This is particularly frustrating to publishers who see the substantial incremental revenue opportunities presented by CTV. As CTV is inherently addressable and IP-based, data available from other IP-based platforms (web and mobile for instance) is now available for CTV advertising. This rich, census-based data allows for more impactful audience segmentation, targeting, personalization, and performance marketing. All of which adds up to more revenue for publishers and improved outcomes for advertisers.
Not surprisingly, the introduction of CTV has ushered in new entrants into the measurement market claiming to be the panacea and jockeying to be the replacement currency. Digitally native companies like VideoAmp, SambaTV, Comscore, and iSpotTV have moved in to fill gaps left by Nielsen, all striving to elevate their CTV measurements to the level of currency or at least “near currency.” And Nielsen isn’t giving up easily, as they work on launching NielsenOne that evolves their methodology to address the newly combined linear and CTV landscape.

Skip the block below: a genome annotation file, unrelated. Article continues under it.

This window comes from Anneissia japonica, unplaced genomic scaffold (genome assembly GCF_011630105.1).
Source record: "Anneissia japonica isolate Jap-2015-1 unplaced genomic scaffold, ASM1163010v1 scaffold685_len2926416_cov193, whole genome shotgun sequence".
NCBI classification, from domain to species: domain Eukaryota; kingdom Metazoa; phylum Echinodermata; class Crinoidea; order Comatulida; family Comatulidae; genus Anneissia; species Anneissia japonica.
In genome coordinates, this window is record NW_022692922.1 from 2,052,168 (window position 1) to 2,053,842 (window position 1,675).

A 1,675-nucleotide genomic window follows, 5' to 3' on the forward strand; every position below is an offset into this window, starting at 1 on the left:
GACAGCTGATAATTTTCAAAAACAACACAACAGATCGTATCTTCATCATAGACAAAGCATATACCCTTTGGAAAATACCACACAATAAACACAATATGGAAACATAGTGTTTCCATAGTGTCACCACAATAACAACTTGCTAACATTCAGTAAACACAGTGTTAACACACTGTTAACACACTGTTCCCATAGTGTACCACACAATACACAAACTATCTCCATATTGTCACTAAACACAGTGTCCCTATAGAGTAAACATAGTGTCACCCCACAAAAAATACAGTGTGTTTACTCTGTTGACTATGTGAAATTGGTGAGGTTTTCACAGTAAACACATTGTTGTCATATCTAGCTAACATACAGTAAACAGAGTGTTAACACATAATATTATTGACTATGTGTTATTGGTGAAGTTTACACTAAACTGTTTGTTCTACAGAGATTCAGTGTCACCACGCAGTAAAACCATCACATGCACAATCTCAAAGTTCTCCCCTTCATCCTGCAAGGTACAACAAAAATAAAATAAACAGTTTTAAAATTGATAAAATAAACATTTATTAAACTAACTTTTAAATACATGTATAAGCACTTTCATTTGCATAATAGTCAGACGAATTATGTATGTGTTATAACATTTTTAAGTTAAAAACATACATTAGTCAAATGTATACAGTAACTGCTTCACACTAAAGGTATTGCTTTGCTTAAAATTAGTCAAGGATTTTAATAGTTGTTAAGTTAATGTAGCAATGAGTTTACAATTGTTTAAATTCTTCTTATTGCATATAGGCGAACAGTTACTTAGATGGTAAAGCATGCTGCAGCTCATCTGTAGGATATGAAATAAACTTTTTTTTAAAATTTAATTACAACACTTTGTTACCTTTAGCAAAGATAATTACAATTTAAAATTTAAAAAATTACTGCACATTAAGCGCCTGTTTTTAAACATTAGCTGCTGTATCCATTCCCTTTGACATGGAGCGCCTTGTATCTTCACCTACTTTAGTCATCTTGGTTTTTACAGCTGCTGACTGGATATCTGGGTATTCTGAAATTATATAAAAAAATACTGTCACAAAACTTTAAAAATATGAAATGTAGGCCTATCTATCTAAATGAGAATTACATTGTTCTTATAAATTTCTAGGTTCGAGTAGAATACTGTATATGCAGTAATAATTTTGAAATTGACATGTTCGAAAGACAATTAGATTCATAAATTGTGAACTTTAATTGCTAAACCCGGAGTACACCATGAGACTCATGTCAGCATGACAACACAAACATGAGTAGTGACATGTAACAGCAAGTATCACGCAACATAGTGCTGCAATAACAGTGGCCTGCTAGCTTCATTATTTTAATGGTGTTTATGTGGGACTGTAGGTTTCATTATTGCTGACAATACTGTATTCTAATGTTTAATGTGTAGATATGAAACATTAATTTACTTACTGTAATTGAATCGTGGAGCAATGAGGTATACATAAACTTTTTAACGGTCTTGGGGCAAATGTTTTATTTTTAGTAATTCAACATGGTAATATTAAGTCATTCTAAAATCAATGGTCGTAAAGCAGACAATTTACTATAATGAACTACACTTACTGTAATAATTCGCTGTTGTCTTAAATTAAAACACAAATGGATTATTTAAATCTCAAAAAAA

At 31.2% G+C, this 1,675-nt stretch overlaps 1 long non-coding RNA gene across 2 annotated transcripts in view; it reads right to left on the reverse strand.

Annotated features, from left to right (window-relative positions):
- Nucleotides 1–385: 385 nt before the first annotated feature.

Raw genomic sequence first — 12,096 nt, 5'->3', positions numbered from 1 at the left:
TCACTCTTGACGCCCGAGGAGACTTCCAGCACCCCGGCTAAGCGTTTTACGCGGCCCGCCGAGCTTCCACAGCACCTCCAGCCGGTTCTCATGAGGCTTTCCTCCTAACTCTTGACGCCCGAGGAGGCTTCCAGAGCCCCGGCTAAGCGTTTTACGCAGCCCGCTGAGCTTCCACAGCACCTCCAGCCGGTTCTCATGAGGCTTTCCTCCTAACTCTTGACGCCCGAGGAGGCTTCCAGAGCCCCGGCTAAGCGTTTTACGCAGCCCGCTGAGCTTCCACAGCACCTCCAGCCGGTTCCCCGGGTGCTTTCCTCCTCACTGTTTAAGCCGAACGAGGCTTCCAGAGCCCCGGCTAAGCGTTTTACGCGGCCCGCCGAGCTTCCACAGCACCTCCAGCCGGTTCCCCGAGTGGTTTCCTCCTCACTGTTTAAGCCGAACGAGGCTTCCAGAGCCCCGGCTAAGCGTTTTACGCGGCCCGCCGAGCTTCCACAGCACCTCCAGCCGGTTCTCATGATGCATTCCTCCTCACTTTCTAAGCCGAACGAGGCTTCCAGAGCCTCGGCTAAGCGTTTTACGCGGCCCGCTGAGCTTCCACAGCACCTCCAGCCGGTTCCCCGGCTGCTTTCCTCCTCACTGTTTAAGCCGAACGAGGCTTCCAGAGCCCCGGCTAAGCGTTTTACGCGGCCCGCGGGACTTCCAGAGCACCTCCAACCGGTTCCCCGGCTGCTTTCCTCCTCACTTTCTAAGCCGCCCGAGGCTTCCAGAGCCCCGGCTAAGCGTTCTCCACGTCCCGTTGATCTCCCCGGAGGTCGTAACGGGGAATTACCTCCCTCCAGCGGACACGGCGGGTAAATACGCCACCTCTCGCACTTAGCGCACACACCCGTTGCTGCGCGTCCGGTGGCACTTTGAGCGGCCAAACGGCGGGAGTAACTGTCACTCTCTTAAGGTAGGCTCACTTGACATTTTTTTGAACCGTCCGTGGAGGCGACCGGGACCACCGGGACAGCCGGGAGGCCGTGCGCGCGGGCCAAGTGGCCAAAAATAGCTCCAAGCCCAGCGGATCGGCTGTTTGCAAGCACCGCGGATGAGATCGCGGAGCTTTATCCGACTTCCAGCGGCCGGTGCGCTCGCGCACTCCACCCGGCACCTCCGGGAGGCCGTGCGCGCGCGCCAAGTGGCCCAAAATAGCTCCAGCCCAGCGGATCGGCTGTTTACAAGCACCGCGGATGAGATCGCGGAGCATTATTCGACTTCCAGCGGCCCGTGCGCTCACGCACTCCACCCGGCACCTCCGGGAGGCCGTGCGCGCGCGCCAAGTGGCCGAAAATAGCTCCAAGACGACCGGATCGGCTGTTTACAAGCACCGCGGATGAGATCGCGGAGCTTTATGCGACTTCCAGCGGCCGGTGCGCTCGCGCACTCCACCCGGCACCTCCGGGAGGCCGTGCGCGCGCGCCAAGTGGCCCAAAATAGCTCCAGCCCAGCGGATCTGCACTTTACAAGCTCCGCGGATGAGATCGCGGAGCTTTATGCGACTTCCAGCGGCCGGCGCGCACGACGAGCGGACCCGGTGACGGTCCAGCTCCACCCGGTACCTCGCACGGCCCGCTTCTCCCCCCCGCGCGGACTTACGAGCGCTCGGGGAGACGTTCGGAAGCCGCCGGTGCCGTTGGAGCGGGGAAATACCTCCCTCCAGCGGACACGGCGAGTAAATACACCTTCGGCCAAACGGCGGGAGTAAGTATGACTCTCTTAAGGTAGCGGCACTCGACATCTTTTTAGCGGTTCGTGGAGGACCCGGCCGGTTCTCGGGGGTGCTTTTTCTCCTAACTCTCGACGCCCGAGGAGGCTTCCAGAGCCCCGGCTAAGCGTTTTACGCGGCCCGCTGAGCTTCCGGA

Defying classification, leading technology companies have also entered the market, crowding out the former leaders. Google and Hulu are now major distributors of live TV - once the sole domain of cable and satellite operators. Netflix, Apple, and Amazon have become some of the largest and most awarded producers and distributors of scripted content and are edging into live streaming as well. TV (Samsung, LG, etc) and hardware manufacturers (Roku) are selling ads directly on their devices. This is providing advertisers, who traditionally had limited options for connecting direct consumer connections, are able to use CTV as that laser-focused medium.